At the age of 12, Samuel Liben’s life was changed physically and spiritually by missionaries visiting Korah. He went from being a hopeless child unsure of his next meal to a driven young adult with a vision to bring change to his hometown. He now does the Lord’s work of serving the severely poor in Korah with a joyful heart, making a difference every single day to the people of the garbage dump.
The biggest difference between Korah and other dump communities in the world is that it is home to a large population of lepers. Because of this sickness, they are social outcasts with health issues, so they flock together in a community that no outsiders want to visit. Samuel is the son of lepers although he personally has never been affected with the condition. He knows from his loved ones how lepers are further driven into poverty.
Reflecting on the extreme poverty he once lived in, he said “It puts a yoke on you that you have no confidence you will live past today. You become a slave to your needs.” He knows from events in his own community how poverty leads to desperation and a cycle of making poor life choices.
He remembers often staying away from home so he and his family did not have to see each other suffer. It broke his parents’ hearts that they could not provide more as much as it broke Samuel’s heart to see them so hopeless. This is the norm in Korah, and children grow up believing they are forever bound to poverty.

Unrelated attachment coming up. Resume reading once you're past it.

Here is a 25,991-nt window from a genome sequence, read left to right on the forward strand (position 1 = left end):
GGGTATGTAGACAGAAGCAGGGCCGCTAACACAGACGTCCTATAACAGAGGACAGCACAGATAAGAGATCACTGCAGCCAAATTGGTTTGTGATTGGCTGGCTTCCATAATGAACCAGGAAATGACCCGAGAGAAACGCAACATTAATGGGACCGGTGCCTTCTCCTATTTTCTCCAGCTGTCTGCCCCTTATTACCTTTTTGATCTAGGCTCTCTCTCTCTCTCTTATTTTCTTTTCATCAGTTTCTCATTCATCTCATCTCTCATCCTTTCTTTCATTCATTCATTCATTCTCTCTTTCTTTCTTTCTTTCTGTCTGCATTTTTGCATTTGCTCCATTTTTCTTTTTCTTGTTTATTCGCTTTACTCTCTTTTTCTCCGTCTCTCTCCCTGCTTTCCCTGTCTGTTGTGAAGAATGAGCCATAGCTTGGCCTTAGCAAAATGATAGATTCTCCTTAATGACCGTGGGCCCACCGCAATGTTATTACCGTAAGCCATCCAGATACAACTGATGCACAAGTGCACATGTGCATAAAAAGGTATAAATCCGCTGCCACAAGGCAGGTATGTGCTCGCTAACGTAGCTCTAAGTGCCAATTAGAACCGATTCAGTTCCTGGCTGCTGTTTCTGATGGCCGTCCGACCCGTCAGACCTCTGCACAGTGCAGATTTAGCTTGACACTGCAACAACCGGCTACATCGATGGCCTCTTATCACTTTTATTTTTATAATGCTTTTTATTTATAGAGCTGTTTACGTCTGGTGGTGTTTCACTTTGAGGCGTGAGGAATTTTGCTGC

Unfortunately, most of the children he grew up with also suffered terribly: no food, dire living conditions, and a growing hopelessness that dump life was all they would ever know. He saw others his own age dying from starvation or poison at the dump. He vividly remembers finding dead infants at the dump and giving them a proper burial. This is Samuel’s experience from his childhood, nearly 20 years ago. The community has not changed.
Having escaped dump life through the mission work of others, Samuel is now dedicated to doing the same for others. Having “lived the life” and using the power of Christ’s love, Samuel feels that he can make a substantial difference in Korah. His accomplishments to date show that is true: He is a leader in sending 500 children from the dump to a top Ethiopian boarding school where they are safe, fed, and receiving an education. This is just one accomplishment out of many.
Samuel wants to alleviate the extreme poverty in Korah by educating more children, providing job training to adults, and securing programs that bring medical treatment, recreation, and self-sufficiency to the community. He is currently studying for U.S. college entrance exams, something he never thought that he would do.
International Samaritan in proud to partner with Samuel in his work. We are developing an Ethiopia Scholarship Fund that will continue sending children from the dump to school.
How can you help? International Samaritan is accepting donations to fund scholarships, which are $2000 per child, per year. You can call the office at (734) 222-0701 for more information or visit www.intsam.org. Please keep this new mission in your prayers.